Software maker Intuit
However, net profits for the period eased 1% from a year-ago level. Intuit's popular consumer software program Quicken -- which has seen increased competition from Microsoft's
Since the bulk of Intuit's sales are driven by the tax season, there's a definite seasonal effect here. Sales of the consumer tax prep software TurboTax really ramp up in the third quarter because U.S. taxpayers delay filing returns until closer to the April 15 deadline. (Makes sense to me.) The upcoming third quarter is Intuit's most profitable period of the year. Historically the first and fourth quarters end in red ink, which means Intuit bats .500, financially speaking. So Foolish investors might be asking, "Given Intuit's seasonality, what's the bigger picture here?"
Annual growth as a whole is the more important focal point. Let's take a look back at some trends to see whether we can predict the future. (I don't claim to be a fortune-teller, but I will pretend to be one for this exercise.)
First, revenues have grown at a double-digit rate five out of the last six quarters. Sounds good, right? Yes, it does, but -- and there is always a but -- what about the future trend? When you compare the year-over-year increases, the projections going forward fall a bit short. Total revenues climbed by 13% to $1.85 billion in 2004. The company has forecast ~9% growth in fiscal 2005, a 30% slowdown from the previous year. It's to be expected that a maturing company will see a slowdown in the rate of growth, and perhaps that is part of the reason for the lackluster performance in the stock price. Intuit is down about 10% over the last 12 months.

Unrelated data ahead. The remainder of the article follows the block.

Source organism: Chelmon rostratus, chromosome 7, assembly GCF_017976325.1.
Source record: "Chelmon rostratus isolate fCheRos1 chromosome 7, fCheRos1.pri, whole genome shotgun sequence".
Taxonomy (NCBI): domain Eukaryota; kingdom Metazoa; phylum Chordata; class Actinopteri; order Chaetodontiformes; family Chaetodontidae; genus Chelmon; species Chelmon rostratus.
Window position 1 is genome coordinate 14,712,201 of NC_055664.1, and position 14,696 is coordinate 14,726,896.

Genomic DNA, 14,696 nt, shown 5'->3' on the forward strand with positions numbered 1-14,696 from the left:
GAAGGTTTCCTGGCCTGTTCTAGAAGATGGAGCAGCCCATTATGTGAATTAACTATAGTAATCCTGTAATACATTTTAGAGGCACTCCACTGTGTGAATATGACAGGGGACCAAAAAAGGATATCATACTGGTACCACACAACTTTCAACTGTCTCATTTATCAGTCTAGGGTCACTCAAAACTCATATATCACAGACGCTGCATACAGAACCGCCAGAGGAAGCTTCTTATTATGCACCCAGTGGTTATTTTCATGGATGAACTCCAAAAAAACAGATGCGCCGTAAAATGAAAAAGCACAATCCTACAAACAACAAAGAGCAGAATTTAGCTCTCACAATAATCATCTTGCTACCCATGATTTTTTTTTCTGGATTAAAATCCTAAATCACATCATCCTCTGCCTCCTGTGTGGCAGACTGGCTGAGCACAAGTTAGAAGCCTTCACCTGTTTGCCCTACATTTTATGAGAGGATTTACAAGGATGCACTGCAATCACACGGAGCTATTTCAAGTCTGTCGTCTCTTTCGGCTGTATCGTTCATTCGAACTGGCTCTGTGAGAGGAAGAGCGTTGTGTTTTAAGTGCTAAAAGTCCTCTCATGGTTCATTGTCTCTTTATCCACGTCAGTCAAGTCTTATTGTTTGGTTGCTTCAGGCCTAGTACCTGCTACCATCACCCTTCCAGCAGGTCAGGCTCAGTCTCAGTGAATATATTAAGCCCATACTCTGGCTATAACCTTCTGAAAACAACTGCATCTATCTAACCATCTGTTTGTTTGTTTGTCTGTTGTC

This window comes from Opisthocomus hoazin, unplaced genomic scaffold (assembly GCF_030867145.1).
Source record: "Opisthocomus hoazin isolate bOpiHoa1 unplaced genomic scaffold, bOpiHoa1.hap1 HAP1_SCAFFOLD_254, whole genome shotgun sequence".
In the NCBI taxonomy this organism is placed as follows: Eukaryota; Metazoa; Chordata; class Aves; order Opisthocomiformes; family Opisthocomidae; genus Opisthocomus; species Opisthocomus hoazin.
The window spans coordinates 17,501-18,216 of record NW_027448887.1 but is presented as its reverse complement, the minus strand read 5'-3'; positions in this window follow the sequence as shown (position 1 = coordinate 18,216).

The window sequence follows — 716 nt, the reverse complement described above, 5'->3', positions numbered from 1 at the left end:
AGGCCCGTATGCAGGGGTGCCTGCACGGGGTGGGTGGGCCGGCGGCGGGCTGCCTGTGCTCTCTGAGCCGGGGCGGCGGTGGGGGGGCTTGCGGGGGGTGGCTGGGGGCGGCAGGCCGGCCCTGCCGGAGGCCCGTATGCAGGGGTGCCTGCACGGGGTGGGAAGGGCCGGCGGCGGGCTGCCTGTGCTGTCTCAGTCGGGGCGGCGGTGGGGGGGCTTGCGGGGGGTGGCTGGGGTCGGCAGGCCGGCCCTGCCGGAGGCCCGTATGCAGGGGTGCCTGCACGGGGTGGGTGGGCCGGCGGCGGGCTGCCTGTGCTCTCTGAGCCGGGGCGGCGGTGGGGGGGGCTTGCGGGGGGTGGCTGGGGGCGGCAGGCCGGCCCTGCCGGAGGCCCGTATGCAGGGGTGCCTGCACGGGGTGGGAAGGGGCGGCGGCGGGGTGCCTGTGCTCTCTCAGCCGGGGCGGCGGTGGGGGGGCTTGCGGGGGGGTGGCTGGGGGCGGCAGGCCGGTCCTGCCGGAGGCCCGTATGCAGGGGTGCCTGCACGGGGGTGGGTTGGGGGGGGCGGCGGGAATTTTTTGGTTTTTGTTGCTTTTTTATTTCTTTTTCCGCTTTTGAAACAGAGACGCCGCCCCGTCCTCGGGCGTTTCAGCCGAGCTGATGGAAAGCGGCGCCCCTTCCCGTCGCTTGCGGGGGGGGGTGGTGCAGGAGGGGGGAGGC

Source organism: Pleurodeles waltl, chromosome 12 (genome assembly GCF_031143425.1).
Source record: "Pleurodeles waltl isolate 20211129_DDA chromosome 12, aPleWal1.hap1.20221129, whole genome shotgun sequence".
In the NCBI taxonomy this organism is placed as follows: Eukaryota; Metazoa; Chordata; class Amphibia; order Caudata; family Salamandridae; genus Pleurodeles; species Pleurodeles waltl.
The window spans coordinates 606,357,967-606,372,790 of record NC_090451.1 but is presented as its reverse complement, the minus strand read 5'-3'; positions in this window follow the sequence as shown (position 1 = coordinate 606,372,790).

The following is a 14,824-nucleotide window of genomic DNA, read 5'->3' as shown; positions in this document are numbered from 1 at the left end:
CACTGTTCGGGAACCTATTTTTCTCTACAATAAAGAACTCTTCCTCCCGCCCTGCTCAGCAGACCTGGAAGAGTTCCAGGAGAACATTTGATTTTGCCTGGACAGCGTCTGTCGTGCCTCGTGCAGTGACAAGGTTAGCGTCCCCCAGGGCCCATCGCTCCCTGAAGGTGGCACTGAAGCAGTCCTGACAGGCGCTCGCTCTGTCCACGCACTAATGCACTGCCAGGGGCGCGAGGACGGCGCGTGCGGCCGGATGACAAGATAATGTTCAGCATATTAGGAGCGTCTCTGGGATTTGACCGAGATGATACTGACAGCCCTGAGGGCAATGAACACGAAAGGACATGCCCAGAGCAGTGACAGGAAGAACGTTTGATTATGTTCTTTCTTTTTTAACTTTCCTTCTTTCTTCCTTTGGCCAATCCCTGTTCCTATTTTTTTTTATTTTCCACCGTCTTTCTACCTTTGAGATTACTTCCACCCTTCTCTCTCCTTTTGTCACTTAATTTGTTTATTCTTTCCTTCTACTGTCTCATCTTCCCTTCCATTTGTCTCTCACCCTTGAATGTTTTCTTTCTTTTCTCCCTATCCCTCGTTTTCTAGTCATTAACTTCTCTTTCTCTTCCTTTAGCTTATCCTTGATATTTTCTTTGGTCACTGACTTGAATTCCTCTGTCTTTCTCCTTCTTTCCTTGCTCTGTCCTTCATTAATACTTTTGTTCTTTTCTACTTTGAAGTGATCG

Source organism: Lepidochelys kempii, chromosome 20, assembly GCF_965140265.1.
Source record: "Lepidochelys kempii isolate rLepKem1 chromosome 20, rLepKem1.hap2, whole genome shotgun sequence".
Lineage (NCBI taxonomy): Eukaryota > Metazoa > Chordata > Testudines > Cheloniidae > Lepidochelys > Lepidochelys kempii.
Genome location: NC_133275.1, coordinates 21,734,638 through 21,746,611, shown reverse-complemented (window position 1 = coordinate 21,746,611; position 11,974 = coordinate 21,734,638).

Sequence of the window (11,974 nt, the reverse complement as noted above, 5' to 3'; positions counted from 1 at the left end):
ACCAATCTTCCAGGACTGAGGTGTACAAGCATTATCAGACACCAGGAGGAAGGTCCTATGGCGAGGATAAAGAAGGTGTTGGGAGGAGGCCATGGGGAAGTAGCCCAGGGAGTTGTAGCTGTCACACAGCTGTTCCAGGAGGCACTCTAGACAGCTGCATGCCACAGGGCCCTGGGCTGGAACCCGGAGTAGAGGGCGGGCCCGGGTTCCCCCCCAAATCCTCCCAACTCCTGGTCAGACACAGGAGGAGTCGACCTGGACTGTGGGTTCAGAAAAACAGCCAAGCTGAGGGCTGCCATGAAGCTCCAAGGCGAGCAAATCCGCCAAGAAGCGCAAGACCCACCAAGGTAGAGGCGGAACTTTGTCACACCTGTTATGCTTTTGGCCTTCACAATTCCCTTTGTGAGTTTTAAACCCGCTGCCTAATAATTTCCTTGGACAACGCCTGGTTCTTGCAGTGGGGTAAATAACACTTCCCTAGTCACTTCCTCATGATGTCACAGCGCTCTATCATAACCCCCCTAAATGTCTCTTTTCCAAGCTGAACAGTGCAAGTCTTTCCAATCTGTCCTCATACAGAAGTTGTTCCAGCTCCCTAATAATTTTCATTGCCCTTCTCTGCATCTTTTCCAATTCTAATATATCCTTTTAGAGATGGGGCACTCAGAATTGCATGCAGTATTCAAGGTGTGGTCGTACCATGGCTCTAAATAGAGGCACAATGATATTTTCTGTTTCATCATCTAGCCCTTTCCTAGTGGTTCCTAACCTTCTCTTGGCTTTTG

So is the stock a good value? Looking into my Foolish crystal ball -- silence, please -- earnings are expected to rise 18% for 2005. At $40 Intuit trades with a forward P/E of 18, so the stock seems attractive on a valuation basis. While there are concerns about competition with TurboTax from rivals such as H&R Block
For more Foolishness check out Quicken vs. Money.
Fool contributor Kelvin Taylor does use Quicken and TurboTax but does not own shares of any of the companies mentioned.